m
ost
population

based search
method
s
in which the
actual
steps of generating new trial solutions may depend
significantly on the
structure
of the
model

instance solved
.
11.
2.1
Exact
Method
s
“Naïve” approaches (grid search, pure random search): these are obviously
convergent, but in general “hopeless” as the problem size grows.
Branch

and

bound
methods
: these
include
interval arithmetic based
strategie
s,
as well as
customized
approaches for
Lipschitz
global optimization
a
nd
f
or
certain
classes of
difference of
convex functions (D.C.)
model
s
. Such
methods can also be applied to
constraint satisfaction problems and
to (general)
pure and
m
ixed
i
nteger
p
rog
ramming
.
Homotopy
(
path following, deformation,
c
ontinuation
, trajectory, and related
other
)
methods
: these are aimed at
find
ing
the set of global solutions in smooth
GO models.
Implicit enumeration techniques: examples are vertex enumeration in
concave m
inimization models, and
generic
dynamic programming in
the context
of
combinatorial optimization
.
Stochastically convergent
sequential
sampling methods
: these include
adaptive
random search
es,
single

and
multi

start methods, Bayesian search
strategies
, a
nd their combinations.
372
Advances in Mechanics & Mathematics
, Vol. III., 2006, Gao and Sherali (Eds.)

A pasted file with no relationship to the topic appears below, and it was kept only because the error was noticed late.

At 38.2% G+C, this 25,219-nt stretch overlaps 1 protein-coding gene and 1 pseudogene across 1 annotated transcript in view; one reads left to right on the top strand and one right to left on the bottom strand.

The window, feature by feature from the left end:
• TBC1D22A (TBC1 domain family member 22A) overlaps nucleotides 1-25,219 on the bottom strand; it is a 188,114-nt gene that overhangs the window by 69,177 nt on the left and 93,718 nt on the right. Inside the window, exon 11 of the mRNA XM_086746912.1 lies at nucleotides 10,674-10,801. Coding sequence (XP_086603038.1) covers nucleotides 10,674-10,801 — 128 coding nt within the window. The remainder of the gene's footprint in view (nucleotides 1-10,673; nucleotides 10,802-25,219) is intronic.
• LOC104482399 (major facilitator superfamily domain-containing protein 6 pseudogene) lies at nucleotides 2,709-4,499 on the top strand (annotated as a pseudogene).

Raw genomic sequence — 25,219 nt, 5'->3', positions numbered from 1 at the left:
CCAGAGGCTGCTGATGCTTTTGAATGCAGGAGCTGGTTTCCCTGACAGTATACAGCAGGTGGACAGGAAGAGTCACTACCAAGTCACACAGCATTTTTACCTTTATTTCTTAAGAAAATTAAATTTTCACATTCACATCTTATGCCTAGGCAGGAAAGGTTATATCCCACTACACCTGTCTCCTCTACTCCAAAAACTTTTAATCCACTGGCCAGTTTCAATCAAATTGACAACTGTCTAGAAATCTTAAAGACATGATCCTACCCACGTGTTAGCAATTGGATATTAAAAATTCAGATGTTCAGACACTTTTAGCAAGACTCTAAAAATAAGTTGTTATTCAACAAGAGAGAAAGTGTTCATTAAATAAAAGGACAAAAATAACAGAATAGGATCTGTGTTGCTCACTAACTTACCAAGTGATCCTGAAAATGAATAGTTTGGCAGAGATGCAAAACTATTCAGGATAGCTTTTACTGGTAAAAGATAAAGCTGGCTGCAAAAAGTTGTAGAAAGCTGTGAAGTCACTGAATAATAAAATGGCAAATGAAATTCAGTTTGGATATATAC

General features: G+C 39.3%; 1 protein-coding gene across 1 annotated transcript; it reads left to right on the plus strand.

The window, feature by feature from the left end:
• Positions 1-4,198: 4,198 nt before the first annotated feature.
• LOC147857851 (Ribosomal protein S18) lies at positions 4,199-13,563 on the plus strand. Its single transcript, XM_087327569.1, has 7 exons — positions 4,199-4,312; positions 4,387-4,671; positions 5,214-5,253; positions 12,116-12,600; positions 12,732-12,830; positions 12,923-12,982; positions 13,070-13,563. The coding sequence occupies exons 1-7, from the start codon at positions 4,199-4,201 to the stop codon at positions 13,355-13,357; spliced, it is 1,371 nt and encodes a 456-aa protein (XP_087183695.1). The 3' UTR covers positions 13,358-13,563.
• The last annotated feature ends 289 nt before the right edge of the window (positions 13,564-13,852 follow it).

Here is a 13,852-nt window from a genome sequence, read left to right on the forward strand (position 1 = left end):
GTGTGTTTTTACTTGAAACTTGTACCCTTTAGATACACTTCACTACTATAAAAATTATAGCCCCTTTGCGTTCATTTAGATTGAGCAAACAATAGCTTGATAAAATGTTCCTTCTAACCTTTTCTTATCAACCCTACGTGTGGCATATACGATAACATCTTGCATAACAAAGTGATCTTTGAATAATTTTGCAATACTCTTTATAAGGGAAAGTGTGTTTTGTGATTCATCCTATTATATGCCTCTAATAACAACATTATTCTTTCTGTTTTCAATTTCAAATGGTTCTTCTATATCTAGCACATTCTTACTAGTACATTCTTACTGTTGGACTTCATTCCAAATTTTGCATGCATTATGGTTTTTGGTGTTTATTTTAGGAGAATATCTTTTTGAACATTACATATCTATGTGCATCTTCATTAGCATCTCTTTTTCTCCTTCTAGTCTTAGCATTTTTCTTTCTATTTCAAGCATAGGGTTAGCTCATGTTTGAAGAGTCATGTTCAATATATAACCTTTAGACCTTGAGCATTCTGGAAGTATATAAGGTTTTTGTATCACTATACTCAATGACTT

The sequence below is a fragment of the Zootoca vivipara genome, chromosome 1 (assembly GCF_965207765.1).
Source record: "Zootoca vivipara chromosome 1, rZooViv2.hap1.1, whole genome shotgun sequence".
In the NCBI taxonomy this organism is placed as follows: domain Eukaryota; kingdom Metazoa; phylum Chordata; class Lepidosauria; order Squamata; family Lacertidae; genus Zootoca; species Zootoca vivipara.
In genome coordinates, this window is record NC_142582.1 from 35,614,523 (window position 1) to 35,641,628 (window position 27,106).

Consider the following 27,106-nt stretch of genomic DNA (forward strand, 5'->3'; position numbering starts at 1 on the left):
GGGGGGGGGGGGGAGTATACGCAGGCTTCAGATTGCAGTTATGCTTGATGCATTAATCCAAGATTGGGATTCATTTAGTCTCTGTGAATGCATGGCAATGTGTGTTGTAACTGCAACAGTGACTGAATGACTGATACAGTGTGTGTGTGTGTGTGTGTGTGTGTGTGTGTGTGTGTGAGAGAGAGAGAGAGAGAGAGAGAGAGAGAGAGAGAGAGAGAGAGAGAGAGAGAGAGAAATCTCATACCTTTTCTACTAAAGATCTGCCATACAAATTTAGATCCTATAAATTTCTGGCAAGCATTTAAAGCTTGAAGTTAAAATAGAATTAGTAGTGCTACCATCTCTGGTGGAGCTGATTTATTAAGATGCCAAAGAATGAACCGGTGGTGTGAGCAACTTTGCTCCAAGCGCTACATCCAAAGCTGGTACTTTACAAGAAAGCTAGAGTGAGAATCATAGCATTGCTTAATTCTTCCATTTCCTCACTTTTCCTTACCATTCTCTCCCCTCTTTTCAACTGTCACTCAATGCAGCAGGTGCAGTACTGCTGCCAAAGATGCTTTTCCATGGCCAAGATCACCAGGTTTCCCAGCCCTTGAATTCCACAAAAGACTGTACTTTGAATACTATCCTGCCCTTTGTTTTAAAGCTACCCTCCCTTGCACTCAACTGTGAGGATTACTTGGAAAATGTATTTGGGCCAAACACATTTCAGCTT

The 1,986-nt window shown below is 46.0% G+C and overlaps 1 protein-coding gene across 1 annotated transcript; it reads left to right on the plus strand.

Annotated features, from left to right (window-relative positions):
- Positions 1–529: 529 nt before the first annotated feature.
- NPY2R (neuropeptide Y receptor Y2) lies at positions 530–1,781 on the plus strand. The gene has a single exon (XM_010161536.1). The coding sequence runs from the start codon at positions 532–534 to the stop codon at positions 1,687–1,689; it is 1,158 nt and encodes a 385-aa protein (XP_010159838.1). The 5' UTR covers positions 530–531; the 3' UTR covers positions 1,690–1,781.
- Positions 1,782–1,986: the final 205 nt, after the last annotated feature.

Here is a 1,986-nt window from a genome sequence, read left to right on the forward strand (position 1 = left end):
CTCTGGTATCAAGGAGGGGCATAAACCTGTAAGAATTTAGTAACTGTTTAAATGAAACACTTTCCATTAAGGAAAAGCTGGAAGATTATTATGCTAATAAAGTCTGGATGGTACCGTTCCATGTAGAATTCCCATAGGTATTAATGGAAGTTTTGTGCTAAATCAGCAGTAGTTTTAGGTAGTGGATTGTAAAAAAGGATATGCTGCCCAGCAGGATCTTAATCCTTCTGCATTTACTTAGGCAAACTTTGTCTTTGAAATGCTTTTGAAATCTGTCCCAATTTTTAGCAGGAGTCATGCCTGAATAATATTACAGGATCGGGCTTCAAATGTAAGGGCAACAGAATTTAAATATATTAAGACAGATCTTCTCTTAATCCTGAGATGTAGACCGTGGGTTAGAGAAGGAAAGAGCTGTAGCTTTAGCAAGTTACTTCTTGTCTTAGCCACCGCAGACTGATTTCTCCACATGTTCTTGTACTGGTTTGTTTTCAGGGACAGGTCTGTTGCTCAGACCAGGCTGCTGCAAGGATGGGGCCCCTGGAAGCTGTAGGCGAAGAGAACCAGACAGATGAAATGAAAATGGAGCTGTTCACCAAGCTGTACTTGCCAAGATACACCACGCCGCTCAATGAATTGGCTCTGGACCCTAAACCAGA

For detailed expositions related to deterministic
GO
techniques
–
in addition to
the
Handbooks
mentioned earlier
–
consult
for example
Horst and Tuy
(1996),
Kearfott (1996)
,
Pintér (1996a), Tawarmalani and Sahinidis (2002), Neumaier
(2004),
and Nowak (2005). On stochastic GO strategies, consult
e.g.
Zhigljavsky
(1991), Boender and Romeijn (1995),
Pintér (1996a),
and
Zabinsky (2003)
.
11.
2.2
Heuristic
Method
s
Ant colony optimization
is
based on
individual search steps and “ant

like”
interaction
(communication)
between search agents
.
Basin

hopping strategies
are
based on a sequence of perturbed local searches
,
in an effort to find improving optima
.
Con
vex underestimation
attempts
are
based on
a
limited sampling
effort
that
is used to estimate
a postulated (approximate
)
convex objective function model
.
Evolutionary search methods
model
the behavioral linkage
among the
adaptively changing set of candidate
solutions (
“parents” and their
“children”
, in
a sequence of “generations”).
G
enetic algorithms
emulate specific genetic operat
ion
s
(selection, crossover,
mutation)
as
these are
observed in nature
, similarly to evolutionary methods.
Greedy adaptive search
strategies
–
a meta